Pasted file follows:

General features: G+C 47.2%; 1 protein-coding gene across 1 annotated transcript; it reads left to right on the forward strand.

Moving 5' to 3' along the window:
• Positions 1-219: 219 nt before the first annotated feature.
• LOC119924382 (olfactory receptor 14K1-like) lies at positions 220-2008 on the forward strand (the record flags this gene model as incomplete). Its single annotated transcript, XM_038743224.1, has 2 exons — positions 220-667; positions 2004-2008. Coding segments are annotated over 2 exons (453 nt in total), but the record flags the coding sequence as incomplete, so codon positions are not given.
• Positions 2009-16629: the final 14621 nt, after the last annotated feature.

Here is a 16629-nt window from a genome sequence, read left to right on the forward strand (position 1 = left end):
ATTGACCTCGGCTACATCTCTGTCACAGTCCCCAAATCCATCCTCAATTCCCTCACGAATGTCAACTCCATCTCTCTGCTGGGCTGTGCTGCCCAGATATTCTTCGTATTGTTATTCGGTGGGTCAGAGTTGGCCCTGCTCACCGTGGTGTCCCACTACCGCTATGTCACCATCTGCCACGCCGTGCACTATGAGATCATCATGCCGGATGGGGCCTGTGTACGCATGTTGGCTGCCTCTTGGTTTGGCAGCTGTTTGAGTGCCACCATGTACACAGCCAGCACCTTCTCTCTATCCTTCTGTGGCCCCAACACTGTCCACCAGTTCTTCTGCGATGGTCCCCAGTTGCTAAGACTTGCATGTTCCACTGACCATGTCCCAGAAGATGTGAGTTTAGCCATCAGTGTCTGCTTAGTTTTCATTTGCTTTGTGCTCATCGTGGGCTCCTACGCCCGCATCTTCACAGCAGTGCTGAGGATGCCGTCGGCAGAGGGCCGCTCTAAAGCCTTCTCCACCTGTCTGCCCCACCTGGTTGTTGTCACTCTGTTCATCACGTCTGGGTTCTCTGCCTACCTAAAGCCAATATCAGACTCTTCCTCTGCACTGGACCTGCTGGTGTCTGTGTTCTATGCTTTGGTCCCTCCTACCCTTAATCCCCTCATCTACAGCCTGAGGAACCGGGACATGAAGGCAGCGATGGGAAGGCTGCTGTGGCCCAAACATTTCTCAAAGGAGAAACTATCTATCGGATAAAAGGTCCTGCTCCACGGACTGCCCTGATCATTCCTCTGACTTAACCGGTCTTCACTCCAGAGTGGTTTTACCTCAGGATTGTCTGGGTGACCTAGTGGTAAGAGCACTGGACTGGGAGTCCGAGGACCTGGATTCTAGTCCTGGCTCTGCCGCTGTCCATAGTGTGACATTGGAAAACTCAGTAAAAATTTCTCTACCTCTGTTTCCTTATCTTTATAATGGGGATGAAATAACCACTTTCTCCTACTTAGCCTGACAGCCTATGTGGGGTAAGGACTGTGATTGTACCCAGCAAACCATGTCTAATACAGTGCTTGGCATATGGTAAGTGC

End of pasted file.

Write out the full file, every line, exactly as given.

General features: G+C 47.2%; 1 protein-coding gene across 1 annotated transcript; it reads left to right on the forward strand.

Moving 5' to 3' along the window:
• Positions 1-219: 219 nt before the first annotated feature.
• LOC119924382 (olfactory receptor 14K1-like) lies at positions 220-2008 on the forward strand (the record flags this gene model as incomplete). Its single annotated transcript, XM_038743224.1, has 2 exons — positions 220-667; positions 2004-2008. Coding segments are annotated over 2 exons (453 nt in total), but the record flags the coding sequence as incomplete, so codon positions are not given.
• Positions 2009-16629: the final 14621 nt, after the last annotated feature.

Here is a 16629-nt window from a genome sequence, read left to right on the forward strand (position 1 = left end):
ATTGACCTCGGCTACATCTCTGTCACAGTCCCCAAATCCATCCTCAATTCCCTCACGAATGTCAACTCCATCTCTCTGCTGGGCTGTGCTGCCCAGATATTCTTCGTATTGTTATTCGGTGGGTCAGAGTTGGCCCTGCTCACCGTGGTGTCCCACTACCGCTATGTCACCATCTGCCACGCCGTGCACTATGAGATCATCATGCCGGATGGGGCCTGTGTACGCATGTTGGCTGCCTCTTGGTTTGGCAGCTGTTTGAGTGCCACCATGTACACAGCCAGCACCTTCTCTCTATCCTTCTGTGGCCCCAACACTGTCCACCAGTTCTTCTGCGATGGTCCCCAGTTGCTAAGACTTGCATGTTCCACTGACCATGTCCCAGAAGATGTGAGTTTAGCCATCAGTGTCTGCTTAGTTTTCATTTGCTTTGTGCTCATCGTGGGCTCCTACGCCCGCATCTTCACAGCAGTGCTGAGGATGCCGTCGGCAGAGGGCCGCTCTAAAGCCTTCTCCACCTGTCTGCCCCACCTGGTTGTTGTCACTCTGTTCATCACGTCTGGGTTCTCTGCCTACCTAAAGCCAATATCAGACTCTTCCTCTGCACTGGACCTGCTGGTGTCTGTGTTCTATGCTTTGGTCCCTCCTACCCTTAATCCCCTCATCTACAGCCTGAGGAACCGGGACATGAAGGCAGCGATGGGAAGGCTGCTGTGGCCCAAACATTTCTCAAAGGAGAAACTATCTATCGGATAAAAGGTCCTGCTCCACGGACTGCCCTGATCATTCCTCTGACTTAACCGGTCTTCACTCCAGAGTGGTTTTACCTCAGGATTGTCTGGGTGACCTAGTGGTAAGAGCACTGGACTGGGAGTCCGAGGACCTGGATTCTAGTCCTGGCTCTGCCGCTGTCCATAGTGTGACATTGGAAAACTCAGTAAAAATTTCTCTACCTCTGTTTCCTTATCTTTATAATGGGGATGAAATAACCACTTTCTCCTACTTAGCCTGACAGCCTATGTGGGGTAAGGACTGTGATTGTACCCAGCAAACCATGTCTAATACAGTGCTTGGCATATGGTAAGTGC